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Managing Secrecy: R (Miranda) v SSHD

Managing Secrecy: R (Miranda) v SSHD

Much has already been written about the implications of R (Miranda) v Secretary of State for the Home Department for Schedule 7 Terrorism Act 2007. However, leaving that to one side, I want to reflect on the questions about secrecy that Miranda touches on. Although some have criticised the judgment for equating investigative journalism with [...]

Indian Supreme Court Changes Stance on Death Penalty: Holds Delay to be a Ground for Commutation

Indian Supreme Court Changes Stance on Death Penalty: Holds Delay to be a Ground for Commutation

Recently, in the case of Shatrughan Chauhan v. Union of India, a three-judge bench of the Indian Supreme Court delivered a landmark judgment on the death penalty: holding, in particular, that an excessive delay in carrying out the death sentence was an essential mitigating factor in a plea for commutation. In doing so, it joined [...]

The UN Sanctions Regime Against Terrorists: Suggested Changes

The UN Sanctions Regime Against Terrorists: Suggested Changes

The current UN sanctions regime against terrorists does not secure due process rights. Allowing the International Criminal Court to deal with these cases would be a preferable solution, as it would prevent violations of such rights. Overview Two years before the 9/11 attacks, the UN Security Council adopted Resolution 1267 (1999), establishing a sanctions regime [...]

Drones, Armed Conflict and Lawful Killing: Is the US at war?

Drones, Armed Conflict and Lawful Killing: Is the US at war?

On 12 November, Ben Emmerson QC, UN Special Rapporteur on Counter-Terrorism and Human Rights, addressed the use of drones at a seminar hosted by the Oxford Martin Programme on Human Rights for Future Generations and the Oxford Human Rights Hub. Many believe that the use of drones to kill persons that the US regards as [...]

Al-Jedda: Judicial Commitment to the Universal Application of the Right to a Nationality

Al-Jedda: Judicial Commitment to the Universal Application of the Right to a Nationality

The Immigration, Asylum and Nationality Act 2006 provides that the Secretary of State may, as a general rule, deprive an individual of British citizenship where she is satisfied that this would be conducive to the public good. However, this is subject to an exception: such deprivation of citizenship is not permitted where the Secretary of [...]

Guantanamo Military Commissions: Reflections from a Legal Observer – Part 3

Guantanamo Military Commissions: Reflections from a Legal Observer – Part 3

Editor’s note: This is the third and final post of a multi-part blog. To view earlier posts on this subject, please view Part I and Part II. In my last post, I laid out reasons why Guantanamo detainees currently before military commissions should be tried in federal court.  Of course, some counter arguments to this [...]

Guantanamo Military Commissions: Reflections from a Legal Observer – Part 2

Guantanamo Military Commissions: Reflections from a Legal Observer – Part 2

There is perhaps no more controversial space in the world than the U.S. Naval Station at Guantanamo Bay, Cuba. For many, Guantanamo represents the very worst of the American prosecution of its post-9/11 conflict: executive overreach, detainee abuse and neglect, and modest judicial oversight.  As noted in Part I of this three-part post, Guantanamo, a military [...]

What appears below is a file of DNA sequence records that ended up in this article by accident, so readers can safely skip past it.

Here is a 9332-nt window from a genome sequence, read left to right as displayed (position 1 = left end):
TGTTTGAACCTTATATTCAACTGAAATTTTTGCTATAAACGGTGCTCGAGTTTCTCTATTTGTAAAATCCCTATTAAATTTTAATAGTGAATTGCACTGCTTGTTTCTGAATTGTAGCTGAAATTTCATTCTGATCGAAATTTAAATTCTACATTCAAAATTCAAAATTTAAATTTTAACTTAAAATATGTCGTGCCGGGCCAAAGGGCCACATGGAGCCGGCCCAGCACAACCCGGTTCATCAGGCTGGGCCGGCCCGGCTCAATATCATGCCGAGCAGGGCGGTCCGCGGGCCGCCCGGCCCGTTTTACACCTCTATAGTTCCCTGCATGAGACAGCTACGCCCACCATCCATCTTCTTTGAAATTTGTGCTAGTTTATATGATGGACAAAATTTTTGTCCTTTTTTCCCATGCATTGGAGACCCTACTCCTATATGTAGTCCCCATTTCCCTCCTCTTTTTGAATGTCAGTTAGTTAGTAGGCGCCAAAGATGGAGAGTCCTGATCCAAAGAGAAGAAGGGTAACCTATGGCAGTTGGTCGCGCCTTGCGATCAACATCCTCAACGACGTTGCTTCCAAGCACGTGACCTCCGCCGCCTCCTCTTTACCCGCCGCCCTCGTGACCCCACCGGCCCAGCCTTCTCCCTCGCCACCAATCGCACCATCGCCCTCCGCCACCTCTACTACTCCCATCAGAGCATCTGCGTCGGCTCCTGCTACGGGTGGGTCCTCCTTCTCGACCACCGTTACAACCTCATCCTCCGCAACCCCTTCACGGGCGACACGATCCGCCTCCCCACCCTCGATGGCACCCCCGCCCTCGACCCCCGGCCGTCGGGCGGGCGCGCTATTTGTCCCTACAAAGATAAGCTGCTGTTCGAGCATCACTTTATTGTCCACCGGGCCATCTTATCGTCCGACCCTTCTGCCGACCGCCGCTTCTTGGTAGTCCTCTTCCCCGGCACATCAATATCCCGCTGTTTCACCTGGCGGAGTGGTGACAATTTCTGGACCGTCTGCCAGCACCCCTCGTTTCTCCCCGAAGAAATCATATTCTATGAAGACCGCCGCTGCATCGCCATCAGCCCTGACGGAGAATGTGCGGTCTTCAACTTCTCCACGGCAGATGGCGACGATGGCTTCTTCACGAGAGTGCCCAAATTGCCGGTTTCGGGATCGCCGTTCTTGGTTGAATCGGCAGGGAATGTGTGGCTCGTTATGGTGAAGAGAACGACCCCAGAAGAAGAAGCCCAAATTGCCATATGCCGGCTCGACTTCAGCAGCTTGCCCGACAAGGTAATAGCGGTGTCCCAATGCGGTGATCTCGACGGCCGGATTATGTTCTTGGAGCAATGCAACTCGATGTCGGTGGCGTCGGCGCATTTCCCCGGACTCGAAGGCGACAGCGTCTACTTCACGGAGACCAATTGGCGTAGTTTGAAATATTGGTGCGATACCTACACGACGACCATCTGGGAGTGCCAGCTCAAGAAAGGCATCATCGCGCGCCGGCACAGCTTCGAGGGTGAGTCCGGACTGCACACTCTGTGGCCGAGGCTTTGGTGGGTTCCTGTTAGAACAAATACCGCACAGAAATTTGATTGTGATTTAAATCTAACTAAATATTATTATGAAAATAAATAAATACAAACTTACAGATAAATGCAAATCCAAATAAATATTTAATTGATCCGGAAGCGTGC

Guantanamo Military Commissions: Reflections from a Legal Observer – Part 1

Guantanamo Military Commissions: Reflections from a Legal Observer – Part 1

There is perhaps no more controversial space in the world than the U.S. Naval Station at Guantanamo Bay, Cuba. For many, Guantanamo represents the very worst of the American prosecution of its post-9/11 conflict: executive overreach, detainee abuse and neglect, and modest judicial oversight.  In the purported balance between liberty and security, Guantanamo has come [...]

Kadi II: Fundamental Rights and International Terrorism

Kadi II: Fundamental Rights and International Terrorism

In its judgment in Kadi II (18 July 2013), the Court of Justice of the European Union (Grand Chamber) sought to ascertain the content of procedural rights of suspected terrorists and strike a balance between the imperative need to combat international terrorism and the protection of fundamental rights and freedoms of suspected terrorists. Mr Kadi’s [...]

Independent Review of Australian Anti-Terrorism Laws: An Effective Oversight Mechanism?

Independent Review of Australian Anti-Terrorism Laws: An Effective Oversight Mechanism?

On Tuesday 14 May, the second report of Australia’s Independent National Security Legislation Monitor was tabled in the federal parliament. The report recommended sweeping reforms of a number of Australia’s most contentious anti-terrorism laws, including those providing for control orders, preventative detention orders and the questioning and detention of non-suspects by the Australian Security Intelligence [...]

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A Quick Overview

Blog posts have been coming in thick and fast over the last month. To help you get up to speed, the editorial team has put together a quick summary of some of the major themes. Justice Verma Committee on Indian sexual violence laws The Justice Verma Committee submitted its report on the reform of India’s [...]